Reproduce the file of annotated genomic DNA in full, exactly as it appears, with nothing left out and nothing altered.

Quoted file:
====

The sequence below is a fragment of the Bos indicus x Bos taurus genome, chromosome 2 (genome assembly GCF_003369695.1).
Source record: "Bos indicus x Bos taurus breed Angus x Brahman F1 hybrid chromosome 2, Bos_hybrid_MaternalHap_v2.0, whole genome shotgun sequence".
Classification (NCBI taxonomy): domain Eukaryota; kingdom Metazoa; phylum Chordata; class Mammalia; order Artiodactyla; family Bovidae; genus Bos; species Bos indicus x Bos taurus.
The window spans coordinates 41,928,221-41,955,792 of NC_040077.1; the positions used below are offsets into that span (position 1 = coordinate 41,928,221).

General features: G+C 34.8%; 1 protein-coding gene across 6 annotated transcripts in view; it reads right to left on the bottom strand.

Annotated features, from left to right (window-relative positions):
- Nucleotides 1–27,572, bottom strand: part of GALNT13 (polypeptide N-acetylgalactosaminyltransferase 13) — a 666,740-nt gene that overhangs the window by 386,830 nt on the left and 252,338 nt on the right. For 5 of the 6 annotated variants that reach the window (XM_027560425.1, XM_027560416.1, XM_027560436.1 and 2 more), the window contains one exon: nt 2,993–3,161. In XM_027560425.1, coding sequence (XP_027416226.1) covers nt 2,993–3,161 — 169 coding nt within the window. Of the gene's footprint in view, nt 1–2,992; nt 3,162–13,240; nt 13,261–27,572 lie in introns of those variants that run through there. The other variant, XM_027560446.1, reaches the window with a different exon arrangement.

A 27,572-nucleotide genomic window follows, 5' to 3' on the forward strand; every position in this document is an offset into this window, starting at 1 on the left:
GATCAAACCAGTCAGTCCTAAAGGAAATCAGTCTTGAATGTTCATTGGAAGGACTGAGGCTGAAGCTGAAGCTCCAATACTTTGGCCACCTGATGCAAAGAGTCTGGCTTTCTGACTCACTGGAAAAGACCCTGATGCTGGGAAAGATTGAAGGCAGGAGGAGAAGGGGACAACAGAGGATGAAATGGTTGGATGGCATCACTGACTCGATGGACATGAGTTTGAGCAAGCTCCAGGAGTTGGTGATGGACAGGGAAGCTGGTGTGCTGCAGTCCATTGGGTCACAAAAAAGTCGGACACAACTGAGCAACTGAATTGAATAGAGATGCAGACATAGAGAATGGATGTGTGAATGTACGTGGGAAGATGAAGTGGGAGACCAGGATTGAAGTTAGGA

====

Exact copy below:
The sequence below is a fragment of the Bos indicus x Bos taurus genome, chromosome 2 (genome assembly GCF_003369695.1).
Source record: "Bos indicus x Bos taurus breed Angus x Brahman F1 hybrid chromosome 2, Bos_hybrid_MaternalHap_v2.0, whole genome shotgun sequence".
Classification (NCBI taxonomy): domain Eukaryota; kingdom Metazoa; phylum Chordata; class Mammalia; order Artiodactyla; family Bovidae; genus Bos; species Bos indicus x Bos taurus.
The window spans coordinates 41,928,221-41,955,792 of NC_040077.1; the positions used below are offsets into that span (position 1 = coordinate 41,928,221).

General features: G+C 34.8%; 1 protein-coding gene across 6 annotated transcripts in view; it reads right to left on the bottom strand.

Annotated features, from left to right (window-relative positions):
- Nucleotides 1–27,572, bottom strand: part of GALNT13 (polypeptide N-acetylgalactosaminyltransferase 13) — a 666,740-nt gene that overhangs the window by 386,830 nt on the left and 252,338 nt on the right. For 5 of the 6 annotated variants that reach the window (XM_027560425.1, XM_027560416.1, XM_027560436.1 and 2 more), the window contains one exon: nt 2,993–3,161. In XM_027560425.1, coding sequence (XP_027416226.1) covers nt 2,993–3,161 — 169 coding nt within the window. Of the gene's footprint in view, nt 1–2,992; nt 3,162–13,240; nt 13,261–27,572 lie in introns of those variants that run through there. The other variant, XM_027560446.1, reaches the window with a different exon arrangement.

A 27,572-nucleotide genomic window follows, 5' to 3' on the forward strand; every position in this document is an offset into this window, starting at 1 on the left:
GATCAAACCAGTCAGTCCTAAAGGAAATCAGTCTTGAATGTTCATTGGAAGGACTGAGGCTGAAGCTGAAGCTCCAATACTTTGGCCACCTGATGCAAAGAGTCTGGCTTTCTGACTCACTGGAAAAGACCCTGATGCTGGGAAAGATTGAAGGCAGGAGGAGAAGGGGACAACAGAGGATGAAATGGTTGGATGGCATCACTGACTCGATGGACATGAGTTTGAGCAAGCTCCAGGAGTTGGTGATGGACAGGGAAGCTGGTGTGCTGCAGTCCATTGGGTCACAAAAAAGTCGGACACAACTGAGCAACTGAATTGAATAGAGATGCAGACATAGAGAATGGATGTGTGAATGTACGTGGGAAGATGAAGTGGGAGACCAGGATTGAAGTTAGGA